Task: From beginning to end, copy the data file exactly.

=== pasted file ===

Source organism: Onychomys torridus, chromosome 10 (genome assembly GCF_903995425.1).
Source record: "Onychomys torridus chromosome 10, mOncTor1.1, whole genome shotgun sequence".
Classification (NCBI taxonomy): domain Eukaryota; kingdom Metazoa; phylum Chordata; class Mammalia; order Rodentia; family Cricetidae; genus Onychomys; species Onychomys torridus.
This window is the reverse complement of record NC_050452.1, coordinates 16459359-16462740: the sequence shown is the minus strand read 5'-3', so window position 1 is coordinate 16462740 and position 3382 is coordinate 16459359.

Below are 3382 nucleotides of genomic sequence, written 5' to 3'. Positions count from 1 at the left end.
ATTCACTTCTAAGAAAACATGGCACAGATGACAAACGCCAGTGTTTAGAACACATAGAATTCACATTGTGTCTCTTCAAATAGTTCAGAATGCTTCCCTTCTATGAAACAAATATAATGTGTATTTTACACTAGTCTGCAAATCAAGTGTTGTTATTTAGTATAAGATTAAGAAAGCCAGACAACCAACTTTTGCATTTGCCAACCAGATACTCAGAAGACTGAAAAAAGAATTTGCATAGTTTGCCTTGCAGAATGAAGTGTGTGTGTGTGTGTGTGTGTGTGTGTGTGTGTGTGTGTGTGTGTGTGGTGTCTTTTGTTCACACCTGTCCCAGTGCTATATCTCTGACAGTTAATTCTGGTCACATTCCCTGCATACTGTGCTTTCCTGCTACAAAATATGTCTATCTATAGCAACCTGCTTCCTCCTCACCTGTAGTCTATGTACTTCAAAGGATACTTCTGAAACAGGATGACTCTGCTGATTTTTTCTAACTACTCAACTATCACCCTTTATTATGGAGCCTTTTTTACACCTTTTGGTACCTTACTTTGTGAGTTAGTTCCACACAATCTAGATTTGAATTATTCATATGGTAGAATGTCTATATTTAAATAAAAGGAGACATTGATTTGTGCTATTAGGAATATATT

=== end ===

Source organism: Onychomys torridus, chromosome 10 (genome assembly GCF_903995425.1).
Source record: "Onychomys torridus chromosome 10, mOncTor1.1, whole genome shotgun sequence".
Classification (NCBI taxonomy): domain Eukaryota; kingdom Metazoa; phylum Chordata; class Mammalia; order Rodentia; family Cricetidae; genus Onychomys; species Onychomys torridus.
This window is the reverse complement of record NC_050452.1, coordinates 16459359-16462740: the sequence shown is the minus strand read 5'-3', so window position 1 is coordinate 16462740 and position 3382 is coordinate 16459359.

Below are 3382 nucleotides of genomic sequence, written 5' to 3'. Positions count from 1 at the left end.
ATTCACTTCTAAGAAAACATGGCACAGATGACAAACGCCAGTGTTTAGAACACATAGAATTCACATTGTGTCTCTTCAAATAGTTCAGAATGCTTCCCTTCTATGAAACAAATATAATGTGTATTTTACACTAGTCTGCAAATCAAGTGTTGTTATTTAGTATAAGATTAAGAAAGCCAGACAACCAACTTTTGCATTTGCCAACCAGATACTCAGAAGACTGAAAAAAGAATTTGCATAGTTTGCCTTGCAGAATGAAGTGTGTGTGTGTGTGTGTGTGTGTGTGTGTGTGTGTGTGTGTGTGTGTGGTGTCTTTTGTTCACACCTGTCCCAGTGCTATATCTCTGACAGTTAATTCTGGTCACATTCCCTGCATACTGTGCTTTCCTGCTACAAAATATGTCTATCTATAGCAACCTGCTTCCTCCTCACCTGTAGTCTATGTACTTCAAAGGATACTTCTGAAACAGGATGACTCTGCTGATTTTTTCTAACTACTCAACTATCACCCTTTATTATGGAGCCTTTTTTACACCTTTTGGTACCTTACTTTGTGAGTTAGTTCCACACAATCTAGATTTGAATTATTCATATGGTAGAATGTCTATATTTAAATAAAAGGAGACATTGATTTGTGCTATTAGGAATATATT